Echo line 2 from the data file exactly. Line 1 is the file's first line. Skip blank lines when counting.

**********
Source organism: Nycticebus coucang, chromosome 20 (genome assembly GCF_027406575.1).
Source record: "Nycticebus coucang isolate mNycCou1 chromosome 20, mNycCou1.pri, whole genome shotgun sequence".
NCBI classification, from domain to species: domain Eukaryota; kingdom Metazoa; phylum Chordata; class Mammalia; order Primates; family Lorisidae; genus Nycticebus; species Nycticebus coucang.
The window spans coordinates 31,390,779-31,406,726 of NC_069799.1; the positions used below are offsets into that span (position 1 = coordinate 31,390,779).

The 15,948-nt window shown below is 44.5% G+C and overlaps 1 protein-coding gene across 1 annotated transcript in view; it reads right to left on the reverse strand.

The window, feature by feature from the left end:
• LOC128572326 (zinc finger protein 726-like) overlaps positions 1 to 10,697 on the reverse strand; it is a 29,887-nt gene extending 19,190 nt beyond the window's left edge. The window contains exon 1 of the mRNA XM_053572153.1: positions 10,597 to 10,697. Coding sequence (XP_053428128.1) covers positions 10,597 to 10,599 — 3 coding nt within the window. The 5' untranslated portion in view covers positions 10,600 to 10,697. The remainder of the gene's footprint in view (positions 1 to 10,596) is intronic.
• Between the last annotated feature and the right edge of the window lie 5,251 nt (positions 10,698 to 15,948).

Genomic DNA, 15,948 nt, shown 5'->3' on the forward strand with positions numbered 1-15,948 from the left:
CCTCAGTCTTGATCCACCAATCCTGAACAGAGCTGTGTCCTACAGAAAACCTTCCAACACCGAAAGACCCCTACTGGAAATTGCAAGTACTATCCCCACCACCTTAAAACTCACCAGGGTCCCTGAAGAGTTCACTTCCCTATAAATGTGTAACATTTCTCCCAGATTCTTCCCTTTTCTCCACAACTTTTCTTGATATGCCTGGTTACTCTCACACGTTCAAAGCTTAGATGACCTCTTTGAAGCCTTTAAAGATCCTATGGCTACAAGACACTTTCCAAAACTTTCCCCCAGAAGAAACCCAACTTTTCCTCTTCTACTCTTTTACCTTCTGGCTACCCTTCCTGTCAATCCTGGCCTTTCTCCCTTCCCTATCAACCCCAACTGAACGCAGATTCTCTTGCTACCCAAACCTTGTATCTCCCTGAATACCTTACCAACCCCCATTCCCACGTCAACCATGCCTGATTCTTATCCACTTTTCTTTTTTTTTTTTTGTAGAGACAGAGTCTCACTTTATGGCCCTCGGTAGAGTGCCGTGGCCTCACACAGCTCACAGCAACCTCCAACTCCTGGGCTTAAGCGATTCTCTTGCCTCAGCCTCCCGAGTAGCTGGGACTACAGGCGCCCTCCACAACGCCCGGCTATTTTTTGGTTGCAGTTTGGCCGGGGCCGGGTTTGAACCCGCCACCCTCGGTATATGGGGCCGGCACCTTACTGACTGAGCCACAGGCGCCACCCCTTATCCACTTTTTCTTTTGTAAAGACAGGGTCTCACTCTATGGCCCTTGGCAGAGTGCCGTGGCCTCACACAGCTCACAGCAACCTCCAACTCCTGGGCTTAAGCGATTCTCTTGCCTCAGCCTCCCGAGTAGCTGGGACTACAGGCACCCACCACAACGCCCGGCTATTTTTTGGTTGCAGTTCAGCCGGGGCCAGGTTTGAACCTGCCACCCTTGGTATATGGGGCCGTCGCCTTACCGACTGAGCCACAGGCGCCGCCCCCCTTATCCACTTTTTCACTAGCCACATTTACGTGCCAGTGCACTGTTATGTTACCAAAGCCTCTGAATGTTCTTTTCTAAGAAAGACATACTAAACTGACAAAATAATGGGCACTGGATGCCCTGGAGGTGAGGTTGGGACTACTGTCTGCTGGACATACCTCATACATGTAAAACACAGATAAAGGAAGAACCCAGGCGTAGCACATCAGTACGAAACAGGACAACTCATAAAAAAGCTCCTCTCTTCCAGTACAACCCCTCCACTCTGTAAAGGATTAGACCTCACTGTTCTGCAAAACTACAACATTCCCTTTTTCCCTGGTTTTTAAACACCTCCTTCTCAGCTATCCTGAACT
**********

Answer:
Source record: "Nycticebus coucang isolate mNycCou1 chromosome 20, mNycCou1.pri, whole genome shotgun sequence".